Safety is a vital concern of BTA therapy in patients with facial scars. Only three studies recorded three slight adverse events, two of which occurred in the BTA group and the other occurred in the control group. None of the studies reported any severe adverse events. Based on the results, BTA had favorable safety when used to treat facial scars.

The strength of this meta-analysis is its rigorous methodology. However, there are some limitations to the study. First, the positive results of VAS and VSS scores in the BTA group should be interpreted with caution because there were certain differences in the injection site, time, dose of BTA, and the type of facial scars among various studies. The authors did not perform subgroup analysis of VAS and VSS scores because of the small number of included studies. Second, scant outcomes prevented the authors from undertaking subgroup analysis to study the effective dose of BTA and when to commence treatment. Third, this analysis is not registered under PROSPERO. Fourth, the remodeling phase of wound healing could extend beyond 6 months. However, most studies have only 6 months of follow-up. Fifth, few studies addressed scar outcomes from a hypertrophic scar versus attenuated scar perspective. Therefore, high-quality RCTs with a longer follow-up period are needed to elucidate the efficacy and safety of BTA therapy in patients with facial scars.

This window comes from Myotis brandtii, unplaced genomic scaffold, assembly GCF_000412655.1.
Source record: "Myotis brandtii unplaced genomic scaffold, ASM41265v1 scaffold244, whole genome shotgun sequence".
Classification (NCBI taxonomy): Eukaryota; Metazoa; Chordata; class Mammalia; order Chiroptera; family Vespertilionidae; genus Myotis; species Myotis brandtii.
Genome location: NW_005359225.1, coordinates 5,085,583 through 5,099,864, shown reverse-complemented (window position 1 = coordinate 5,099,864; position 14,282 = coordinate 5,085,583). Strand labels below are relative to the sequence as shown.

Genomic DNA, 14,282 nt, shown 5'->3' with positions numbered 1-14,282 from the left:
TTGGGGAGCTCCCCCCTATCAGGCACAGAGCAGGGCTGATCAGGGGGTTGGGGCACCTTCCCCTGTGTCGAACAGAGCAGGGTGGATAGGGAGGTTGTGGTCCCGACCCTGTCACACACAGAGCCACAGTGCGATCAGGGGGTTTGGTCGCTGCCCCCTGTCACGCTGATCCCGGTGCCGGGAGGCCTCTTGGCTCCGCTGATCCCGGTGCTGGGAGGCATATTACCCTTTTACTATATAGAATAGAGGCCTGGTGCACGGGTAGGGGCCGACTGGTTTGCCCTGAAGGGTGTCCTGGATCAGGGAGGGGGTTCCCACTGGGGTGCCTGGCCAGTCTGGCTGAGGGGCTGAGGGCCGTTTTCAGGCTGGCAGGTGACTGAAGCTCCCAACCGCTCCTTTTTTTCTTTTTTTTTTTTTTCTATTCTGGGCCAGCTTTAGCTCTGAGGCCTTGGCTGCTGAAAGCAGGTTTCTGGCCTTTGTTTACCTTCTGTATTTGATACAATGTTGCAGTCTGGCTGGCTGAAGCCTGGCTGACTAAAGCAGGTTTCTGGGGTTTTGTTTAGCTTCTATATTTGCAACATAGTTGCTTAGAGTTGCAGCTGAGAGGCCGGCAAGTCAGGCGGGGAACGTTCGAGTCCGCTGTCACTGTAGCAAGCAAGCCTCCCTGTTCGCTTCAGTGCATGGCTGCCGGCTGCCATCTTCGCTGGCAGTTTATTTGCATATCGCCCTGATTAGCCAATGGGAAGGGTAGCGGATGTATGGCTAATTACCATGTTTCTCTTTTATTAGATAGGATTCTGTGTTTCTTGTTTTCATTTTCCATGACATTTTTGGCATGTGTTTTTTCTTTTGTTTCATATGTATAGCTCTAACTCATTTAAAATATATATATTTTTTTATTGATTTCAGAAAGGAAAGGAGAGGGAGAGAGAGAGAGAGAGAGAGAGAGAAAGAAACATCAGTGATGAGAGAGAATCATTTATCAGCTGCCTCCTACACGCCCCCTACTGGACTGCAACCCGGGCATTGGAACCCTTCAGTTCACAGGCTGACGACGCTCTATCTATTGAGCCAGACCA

This study demonstrated that BTA has the potential to improve facial scars with an acceptable safety profile. Additional high-quality RCTs with standardized injection processes, longer follow-up periods, and adequate sample sizes are required to verify if BTA is effective and safe to be injected into fresh wounds as early as possible.

We thank all the authors whose publications could be included in our meta-analysis.

Ethical approval was not required for this study in accordance with local/national guidelines.

The authors declare that they have no competing interests.

This article did not receive any funding.

Xiaobing Li designed the study. Wendi Wang and Guangjing Liu searched and collected the data. Wendi Wang analyzed the results. Wendi Wang drafted the manuscript.

All data generated or analyzed during this study are included in this article.